Unfortunately it's a split level roof, and the dish can't be reached without going onto the lower roof level. I think I'm probably going to get a local roofing company to remove the dish then get DTV back to reinstall on the opposite side of the house using the 40' ladder technique you mention. I'm sure this will be a month long shambles to resolve...
     
  7. BattleZone

    BattleZone Hall Of Fame

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    Nov 13, 2007
    One consequence of DirecTV taking the installation business in-house is that they pay close attention to liabily and OSHA rules. DirecTV had several installer deaths two years ago, and many injuries, and in those investigations, OSHA rules were not being followed, exposing DirecTV to big lawsuits.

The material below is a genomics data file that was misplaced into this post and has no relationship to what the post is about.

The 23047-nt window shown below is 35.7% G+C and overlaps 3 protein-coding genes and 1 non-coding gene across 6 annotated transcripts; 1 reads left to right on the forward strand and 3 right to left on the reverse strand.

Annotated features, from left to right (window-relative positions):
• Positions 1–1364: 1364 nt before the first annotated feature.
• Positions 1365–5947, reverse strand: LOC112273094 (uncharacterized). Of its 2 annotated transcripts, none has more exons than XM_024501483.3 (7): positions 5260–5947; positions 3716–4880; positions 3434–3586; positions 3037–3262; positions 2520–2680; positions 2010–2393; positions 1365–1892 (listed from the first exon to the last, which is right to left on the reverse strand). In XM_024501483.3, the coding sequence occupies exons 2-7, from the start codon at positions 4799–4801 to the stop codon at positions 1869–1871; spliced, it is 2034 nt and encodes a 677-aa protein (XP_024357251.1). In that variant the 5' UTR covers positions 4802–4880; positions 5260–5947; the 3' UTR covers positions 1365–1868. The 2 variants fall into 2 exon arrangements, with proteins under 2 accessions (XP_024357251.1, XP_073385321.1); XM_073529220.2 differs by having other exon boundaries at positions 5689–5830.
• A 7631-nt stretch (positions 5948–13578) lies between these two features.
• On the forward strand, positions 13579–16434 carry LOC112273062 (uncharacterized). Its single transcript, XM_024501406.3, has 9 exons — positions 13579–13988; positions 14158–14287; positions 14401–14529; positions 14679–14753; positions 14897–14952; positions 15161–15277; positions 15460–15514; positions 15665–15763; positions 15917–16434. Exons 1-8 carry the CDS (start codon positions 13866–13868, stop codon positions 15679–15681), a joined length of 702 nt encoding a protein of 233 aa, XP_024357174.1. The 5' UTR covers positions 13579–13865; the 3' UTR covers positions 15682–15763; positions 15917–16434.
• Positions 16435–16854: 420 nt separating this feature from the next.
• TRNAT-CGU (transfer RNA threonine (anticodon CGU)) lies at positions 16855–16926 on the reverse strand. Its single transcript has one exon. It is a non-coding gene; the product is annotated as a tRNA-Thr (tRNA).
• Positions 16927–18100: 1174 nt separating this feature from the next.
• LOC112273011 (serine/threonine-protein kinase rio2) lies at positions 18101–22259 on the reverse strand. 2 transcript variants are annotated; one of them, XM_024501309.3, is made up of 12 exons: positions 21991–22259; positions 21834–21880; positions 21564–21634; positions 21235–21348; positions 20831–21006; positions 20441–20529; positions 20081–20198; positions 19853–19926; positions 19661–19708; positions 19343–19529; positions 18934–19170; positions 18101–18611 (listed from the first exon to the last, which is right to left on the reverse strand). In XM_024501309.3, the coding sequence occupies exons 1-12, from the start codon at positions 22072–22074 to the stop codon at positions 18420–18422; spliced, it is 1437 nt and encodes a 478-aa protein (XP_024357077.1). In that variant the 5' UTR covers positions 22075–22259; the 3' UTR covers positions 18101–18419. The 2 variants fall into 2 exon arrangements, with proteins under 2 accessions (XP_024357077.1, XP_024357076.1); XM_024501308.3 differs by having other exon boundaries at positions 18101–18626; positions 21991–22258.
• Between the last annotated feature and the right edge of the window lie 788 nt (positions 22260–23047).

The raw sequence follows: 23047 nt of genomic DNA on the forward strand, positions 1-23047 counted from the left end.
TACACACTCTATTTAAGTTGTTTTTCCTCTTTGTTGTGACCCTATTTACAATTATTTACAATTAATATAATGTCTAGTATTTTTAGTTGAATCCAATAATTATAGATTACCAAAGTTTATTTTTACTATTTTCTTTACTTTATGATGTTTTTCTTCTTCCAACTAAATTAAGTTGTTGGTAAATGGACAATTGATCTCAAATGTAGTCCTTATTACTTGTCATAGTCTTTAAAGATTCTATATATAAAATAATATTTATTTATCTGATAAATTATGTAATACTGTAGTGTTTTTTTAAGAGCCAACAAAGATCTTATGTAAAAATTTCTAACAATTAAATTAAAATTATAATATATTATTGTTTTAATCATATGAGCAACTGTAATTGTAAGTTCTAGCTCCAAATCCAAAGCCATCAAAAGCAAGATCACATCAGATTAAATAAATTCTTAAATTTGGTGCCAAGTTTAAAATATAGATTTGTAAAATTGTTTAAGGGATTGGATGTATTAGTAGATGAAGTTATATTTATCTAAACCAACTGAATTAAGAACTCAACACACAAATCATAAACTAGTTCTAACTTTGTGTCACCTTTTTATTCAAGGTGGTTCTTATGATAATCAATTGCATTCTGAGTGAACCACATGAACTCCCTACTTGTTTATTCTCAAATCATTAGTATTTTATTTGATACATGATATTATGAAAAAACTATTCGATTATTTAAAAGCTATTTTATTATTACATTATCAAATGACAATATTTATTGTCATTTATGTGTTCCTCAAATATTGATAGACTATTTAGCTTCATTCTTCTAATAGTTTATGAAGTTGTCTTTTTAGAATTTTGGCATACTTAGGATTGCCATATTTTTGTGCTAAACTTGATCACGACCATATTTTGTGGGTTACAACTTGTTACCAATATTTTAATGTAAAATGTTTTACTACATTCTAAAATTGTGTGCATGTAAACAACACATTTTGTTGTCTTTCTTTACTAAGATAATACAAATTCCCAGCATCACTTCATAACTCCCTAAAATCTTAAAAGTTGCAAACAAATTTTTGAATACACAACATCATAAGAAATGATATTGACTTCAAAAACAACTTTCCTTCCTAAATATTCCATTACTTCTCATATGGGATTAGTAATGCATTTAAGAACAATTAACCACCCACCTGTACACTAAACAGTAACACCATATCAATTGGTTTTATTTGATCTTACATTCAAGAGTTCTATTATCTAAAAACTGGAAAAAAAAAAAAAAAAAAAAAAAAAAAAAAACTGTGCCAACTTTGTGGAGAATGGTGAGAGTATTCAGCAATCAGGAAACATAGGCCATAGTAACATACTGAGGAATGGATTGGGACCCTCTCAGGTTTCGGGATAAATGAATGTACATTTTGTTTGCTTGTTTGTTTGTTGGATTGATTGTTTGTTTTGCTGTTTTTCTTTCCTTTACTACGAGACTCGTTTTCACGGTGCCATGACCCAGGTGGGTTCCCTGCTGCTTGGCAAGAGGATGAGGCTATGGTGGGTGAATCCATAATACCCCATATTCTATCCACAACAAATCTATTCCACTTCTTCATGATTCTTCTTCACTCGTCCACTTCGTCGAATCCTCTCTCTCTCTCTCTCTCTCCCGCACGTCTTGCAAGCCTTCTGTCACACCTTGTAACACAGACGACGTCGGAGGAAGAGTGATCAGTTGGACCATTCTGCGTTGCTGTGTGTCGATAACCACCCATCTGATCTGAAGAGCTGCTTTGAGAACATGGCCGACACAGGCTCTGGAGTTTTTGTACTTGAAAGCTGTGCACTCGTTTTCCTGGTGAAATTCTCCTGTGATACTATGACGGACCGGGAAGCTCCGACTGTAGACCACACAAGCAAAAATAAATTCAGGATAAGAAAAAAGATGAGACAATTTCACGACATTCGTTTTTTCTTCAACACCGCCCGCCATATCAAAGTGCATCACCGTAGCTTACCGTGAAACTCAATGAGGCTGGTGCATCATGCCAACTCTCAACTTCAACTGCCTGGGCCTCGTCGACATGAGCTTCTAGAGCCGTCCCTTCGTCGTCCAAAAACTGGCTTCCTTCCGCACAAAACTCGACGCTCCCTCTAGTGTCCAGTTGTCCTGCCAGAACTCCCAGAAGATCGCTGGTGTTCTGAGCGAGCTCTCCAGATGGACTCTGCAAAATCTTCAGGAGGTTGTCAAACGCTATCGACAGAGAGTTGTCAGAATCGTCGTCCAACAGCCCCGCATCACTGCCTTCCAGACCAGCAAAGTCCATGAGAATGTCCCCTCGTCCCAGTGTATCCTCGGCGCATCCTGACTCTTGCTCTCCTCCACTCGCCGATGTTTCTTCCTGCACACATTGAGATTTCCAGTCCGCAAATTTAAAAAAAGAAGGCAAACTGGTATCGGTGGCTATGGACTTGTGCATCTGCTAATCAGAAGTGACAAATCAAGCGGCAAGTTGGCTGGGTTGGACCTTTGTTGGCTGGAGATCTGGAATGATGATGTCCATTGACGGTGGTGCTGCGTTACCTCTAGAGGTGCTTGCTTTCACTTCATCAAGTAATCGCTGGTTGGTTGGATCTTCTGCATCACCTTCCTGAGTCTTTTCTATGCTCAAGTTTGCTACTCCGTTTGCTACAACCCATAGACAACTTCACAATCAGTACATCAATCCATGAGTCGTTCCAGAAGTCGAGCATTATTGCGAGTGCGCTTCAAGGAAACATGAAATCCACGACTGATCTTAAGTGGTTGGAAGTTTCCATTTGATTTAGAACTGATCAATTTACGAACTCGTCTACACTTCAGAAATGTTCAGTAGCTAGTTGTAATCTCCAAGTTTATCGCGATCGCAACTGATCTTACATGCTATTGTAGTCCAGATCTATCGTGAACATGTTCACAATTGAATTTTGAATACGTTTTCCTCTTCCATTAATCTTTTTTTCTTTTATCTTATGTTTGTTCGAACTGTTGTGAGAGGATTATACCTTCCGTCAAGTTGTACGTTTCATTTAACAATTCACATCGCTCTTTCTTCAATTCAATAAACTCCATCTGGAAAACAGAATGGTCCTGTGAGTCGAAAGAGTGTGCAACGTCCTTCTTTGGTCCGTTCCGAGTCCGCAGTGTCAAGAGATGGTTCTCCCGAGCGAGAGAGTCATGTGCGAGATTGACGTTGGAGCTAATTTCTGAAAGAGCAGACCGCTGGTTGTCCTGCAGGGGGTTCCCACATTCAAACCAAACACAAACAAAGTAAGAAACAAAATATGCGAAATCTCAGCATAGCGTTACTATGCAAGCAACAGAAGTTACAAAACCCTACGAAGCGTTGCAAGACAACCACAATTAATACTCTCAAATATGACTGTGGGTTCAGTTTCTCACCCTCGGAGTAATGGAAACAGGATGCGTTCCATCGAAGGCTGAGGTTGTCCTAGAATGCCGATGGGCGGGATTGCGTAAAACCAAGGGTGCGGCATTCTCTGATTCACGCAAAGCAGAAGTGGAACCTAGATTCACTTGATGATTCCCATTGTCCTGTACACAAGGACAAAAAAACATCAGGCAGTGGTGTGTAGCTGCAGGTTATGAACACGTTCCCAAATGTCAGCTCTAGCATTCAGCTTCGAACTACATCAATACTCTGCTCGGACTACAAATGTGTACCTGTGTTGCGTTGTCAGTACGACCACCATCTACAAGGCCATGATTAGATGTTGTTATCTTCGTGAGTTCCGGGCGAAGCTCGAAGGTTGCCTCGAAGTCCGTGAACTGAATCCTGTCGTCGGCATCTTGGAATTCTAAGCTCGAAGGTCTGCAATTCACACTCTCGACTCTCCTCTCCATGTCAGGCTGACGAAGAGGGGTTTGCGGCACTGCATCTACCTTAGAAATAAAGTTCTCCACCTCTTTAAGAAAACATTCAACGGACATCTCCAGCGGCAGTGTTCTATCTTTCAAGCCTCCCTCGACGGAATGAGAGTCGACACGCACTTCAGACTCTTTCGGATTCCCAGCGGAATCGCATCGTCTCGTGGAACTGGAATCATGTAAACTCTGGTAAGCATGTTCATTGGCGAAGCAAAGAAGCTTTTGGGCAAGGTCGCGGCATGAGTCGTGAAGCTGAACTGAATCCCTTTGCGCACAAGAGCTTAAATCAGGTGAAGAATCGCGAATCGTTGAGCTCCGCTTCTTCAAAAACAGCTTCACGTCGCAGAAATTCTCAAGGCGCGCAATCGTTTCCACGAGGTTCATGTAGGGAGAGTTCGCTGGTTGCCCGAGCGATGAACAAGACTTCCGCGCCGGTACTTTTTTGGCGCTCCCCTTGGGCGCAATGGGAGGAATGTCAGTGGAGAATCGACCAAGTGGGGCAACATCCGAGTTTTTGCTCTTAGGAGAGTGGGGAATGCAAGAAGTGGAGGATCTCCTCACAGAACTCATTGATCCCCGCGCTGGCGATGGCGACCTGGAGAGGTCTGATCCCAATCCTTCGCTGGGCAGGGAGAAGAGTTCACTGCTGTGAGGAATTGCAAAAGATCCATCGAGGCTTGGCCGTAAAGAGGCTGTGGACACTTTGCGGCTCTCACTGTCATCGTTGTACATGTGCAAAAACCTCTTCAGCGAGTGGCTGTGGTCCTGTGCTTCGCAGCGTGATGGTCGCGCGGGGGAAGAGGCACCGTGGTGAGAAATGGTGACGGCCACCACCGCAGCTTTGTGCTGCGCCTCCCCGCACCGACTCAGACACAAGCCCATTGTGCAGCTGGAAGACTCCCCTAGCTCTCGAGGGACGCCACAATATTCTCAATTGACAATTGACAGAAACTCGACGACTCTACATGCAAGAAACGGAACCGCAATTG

Both Dish and DirecTV now have most of their installs being done by actual employees rather than contractors, and those employees have strict rules they are required to follow. One of those is that the tech may not get off the ladder and onto the roof without fall protection (and in most cases, there won't be appropiate anchor points available), and can use a 28' ladder max, without having 2 techs and a supervisor onsite. This means that 40' ladder jobs are usually rescheduled several times until a team can be coordinated, as 40' ladders are few, and are heavy and expensive to keep on a vehicle, so they are only deployed when specifically needed.
     
  8. joe diamond

    joe diamond Hall Of Fame

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    Feb 28, 2007